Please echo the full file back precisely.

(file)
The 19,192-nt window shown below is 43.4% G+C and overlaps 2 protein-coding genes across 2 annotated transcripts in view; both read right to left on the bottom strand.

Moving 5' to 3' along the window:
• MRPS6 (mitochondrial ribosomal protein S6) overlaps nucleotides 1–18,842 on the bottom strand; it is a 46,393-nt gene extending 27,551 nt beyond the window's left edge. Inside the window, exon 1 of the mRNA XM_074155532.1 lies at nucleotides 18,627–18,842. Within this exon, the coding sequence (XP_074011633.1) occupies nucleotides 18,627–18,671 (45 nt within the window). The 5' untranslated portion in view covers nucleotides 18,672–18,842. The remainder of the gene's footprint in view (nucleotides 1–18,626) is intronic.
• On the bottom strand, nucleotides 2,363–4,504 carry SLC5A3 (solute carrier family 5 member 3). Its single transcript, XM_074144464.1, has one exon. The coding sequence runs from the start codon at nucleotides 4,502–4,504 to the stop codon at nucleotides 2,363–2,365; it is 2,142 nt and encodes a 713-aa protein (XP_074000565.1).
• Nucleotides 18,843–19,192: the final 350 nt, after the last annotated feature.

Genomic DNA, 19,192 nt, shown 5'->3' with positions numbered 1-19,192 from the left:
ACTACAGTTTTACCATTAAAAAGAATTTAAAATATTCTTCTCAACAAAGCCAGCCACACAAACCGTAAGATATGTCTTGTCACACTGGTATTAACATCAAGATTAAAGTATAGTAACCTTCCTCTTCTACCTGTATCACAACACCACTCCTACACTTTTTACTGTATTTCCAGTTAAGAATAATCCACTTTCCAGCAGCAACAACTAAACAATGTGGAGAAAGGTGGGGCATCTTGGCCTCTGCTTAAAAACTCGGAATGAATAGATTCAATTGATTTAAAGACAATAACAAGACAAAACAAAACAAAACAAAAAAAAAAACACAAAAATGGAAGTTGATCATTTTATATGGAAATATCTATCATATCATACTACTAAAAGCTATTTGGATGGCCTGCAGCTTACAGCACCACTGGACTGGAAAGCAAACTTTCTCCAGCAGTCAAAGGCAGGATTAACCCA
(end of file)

The 19,192-nt window shown below is 43.4% G+C and overlaps 2 protein-coding genes across 2 annotated transcripts in view; both read right to left on the bottom strand.

Moving 5' to 3' along the window:
• MRPS6 (mitochondrial ribosomal protein S6) overlaps nucleotides 1–18,842 on the bottom strand; it is a 46,393-nt gene extending 27,551 nt beyond the window's left edge. Inside the window, exon 1 of the mRNA XM_074155532.1 lies at nucleotides 18,627–18,842. Within this exon, the coding sequence (XP_074011633.1) occupies nucleotides 18,627–18,671 (45 nt within the window). The 5' untranslated portion in view covers nucleotides 18,672–18,842. The remainder of the gene's footprint in view (nucleotides 1–18,626) is intronic.
• On the bottom strand, nucleotides 2,363–4,504 carry SLC5A3 (solute carrier family 5 member 3). Its single transcript, XM_074144464.1, has one exon. The coding sequence runs from the start codon at nucleotides 4,502–4,504 to the stop codon at nucleotides 2,363–2,365; it is 2,142 nt and encodes a 713-aa protein (XP_074000565.1).
• Nucleotides 18,843–19,192: the final 350 nt, after the last annotated feature.

Genomic DNA, 19,192 nt, shown 5'->3' with positions numbered 1-19,192 from the left:
ACTACAGTTTTACCATTAAAAAGAATTTAAAATATTCTTCTCAACAAAGCCAGCCACACAAACCGTAAGATATGTCTTGTCACACTGGTATTAACATCAAGATTAAAGTATAGTAACCTTCCTCTTCTACCTGTATCACAACACCACTCCTACACTTTTTACTGTATTTCCAGTTAAGAATAATCCACTTTCCAGCAGCAACAACTAAACAATGTGGAGAAAGGTGGGGCATCTTGGCCTCTGCTTAAAAACTCGGAATGAATAGATTCAATTGATTTAAAGACAATAACAAGACAAAACAAAACAAAACAAAAAAAAAAACACAAAAATGGAAGTTGATCATTTTATATGGAAATATCTATCATATCATACTACTAAAAGCTATTTGGATGGCCTGCAGCTTACAGCACCACTGGACTGGAAAGCAAACTTTCTCCAGCAGTCAAAGGCAGGATTAACCCA